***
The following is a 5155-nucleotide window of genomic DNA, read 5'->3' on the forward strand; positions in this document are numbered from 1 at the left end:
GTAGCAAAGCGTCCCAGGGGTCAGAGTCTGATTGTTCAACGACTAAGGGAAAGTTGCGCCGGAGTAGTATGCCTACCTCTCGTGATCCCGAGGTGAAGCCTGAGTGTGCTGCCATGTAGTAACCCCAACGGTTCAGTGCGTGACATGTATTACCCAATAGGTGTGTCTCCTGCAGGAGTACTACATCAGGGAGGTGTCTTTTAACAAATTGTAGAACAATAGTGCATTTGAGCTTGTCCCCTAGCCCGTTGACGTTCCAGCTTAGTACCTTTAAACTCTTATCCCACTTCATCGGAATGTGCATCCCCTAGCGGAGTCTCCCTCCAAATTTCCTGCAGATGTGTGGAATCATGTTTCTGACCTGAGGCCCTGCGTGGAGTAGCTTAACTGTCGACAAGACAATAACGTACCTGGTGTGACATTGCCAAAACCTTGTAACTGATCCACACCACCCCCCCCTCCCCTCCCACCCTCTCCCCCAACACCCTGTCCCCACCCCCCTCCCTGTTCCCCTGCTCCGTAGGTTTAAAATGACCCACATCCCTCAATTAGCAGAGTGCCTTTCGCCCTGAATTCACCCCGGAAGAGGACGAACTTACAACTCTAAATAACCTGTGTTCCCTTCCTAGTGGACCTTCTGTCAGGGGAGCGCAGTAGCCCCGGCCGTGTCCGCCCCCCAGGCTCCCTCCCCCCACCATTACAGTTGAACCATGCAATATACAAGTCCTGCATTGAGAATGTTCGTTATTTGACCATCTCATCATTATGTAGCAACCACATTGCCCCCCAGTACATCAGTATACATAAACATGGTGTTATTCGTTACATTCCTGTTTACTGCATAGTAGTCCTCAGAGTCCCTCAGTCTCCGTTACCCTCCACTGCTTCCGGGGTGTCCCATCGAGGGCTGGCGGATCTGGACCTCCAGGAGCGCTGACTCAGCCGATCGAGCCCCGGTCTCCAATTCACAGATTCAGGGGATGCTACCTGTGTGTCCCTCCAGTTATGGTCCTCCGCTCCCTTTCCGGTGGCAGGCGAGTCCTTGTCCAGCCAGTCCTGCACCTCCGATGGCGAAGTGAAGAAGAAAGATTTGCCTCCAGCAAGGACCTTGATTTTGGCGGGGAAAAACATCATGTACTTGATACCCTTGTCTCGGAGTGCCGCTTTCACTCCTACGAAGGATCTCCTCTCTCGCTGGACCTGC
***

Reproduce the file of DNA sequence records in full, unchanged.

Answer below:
The following is a 5155-nucleotide window of genomic DNA, read 5'->3' on the forward strand; positions in this document are numbered from 1 at the left end:
GTAGCAAAGCGTCCCAGGGGTCAGAGTCTGATTGTTCAACGACTAAGGGAAAGTTGCGCCGGAGTAGTATGCCTACCTCTCGTGATCCCGAGGTGAAGCCTGAGTGTGCTGCCATGTAGTAACCCCAACGGTTCAGTGCGTGACATGTATTACCCAATAGGTGTGTCTCCTGCAGGAGTACTACATCAGGGAGGTGTCTTTTAACAAATTGTAGAACAATAGTGCATTTGAGCTTGTCCCCTAGCCCGTTGACGTTCCAGCTTAGTACCTTTAAACTCTTATCCCACTTCATCGGAATGTGCATCCCCTAGCGGAGTCTCCCTCCAAATTTCCTGCAGATGTGTGGAATCATGTTTCTGACCTGAGGCCCTGCGTGGAGTAGCTTAACTGTCGACAAGACAATAACGTACCTGGTGTGACATTGCCAAAACCTTGTAACTGATCCACACCACCCCCCCCTCCCCTCCCACCCTCTCCCCCAACACCCTGTCCCCACCCCCCTCCCTGTTCCCCTGCTCCGTAGGTTTAAAATGACCCACATCCCTCAATTAGCAGAGTGCCTTTCGCCCTGAATTCACCCCGGAAGAGGACGAACTTACAACTCTAAATAACCTGTGTTCCCTTCCTAGTGGACCTTCTGTCAGGGGAGCGCAGTAGCCCCGGCCGTGTCCGCCCCCCAGGCTCCCTCCCCCCACCATTACAGTTGAACCATGCAATATACAAGTCCTGCATTGAGAATGTTCGTTATTTGACCATCTCATCATTATGTAGCAACCACATTGCCCCCCAGTACATCAGTATACATAAACATGGTGTTATTCGTTACATTCCTGTTTACTGCATAGTAGTCCTCAGAGTCCCTCAGTCTCCGTTACCCTCCACTGCTTCCGGGGTGTCCCATCGAGGGCTGGCGGATCTGGACCTCCAGGAGCGCTGACTCAGCCGATCGAGCCCCGGTCTCCAATTCACAGATTCAGGGGATGCTACCTGTGTGTCCCTCCAGTTATGGTCCTCCGCTCCCTTTCCGGTGGCAGGCGAGTCCTTGTCCAGCCAGTCCTGCACCTCCGATGGCGAAGTGAAGAAGAAAGATTTGCCTCCAGCAAGGACCTTGATTTTGGCGGGGAAAAACATCATGTACTTGATACCCTTGTCTCGGAGTGCCGCTTTCACTCCTACGAAGGATCTCCTCTCTCGCTGGACCTGC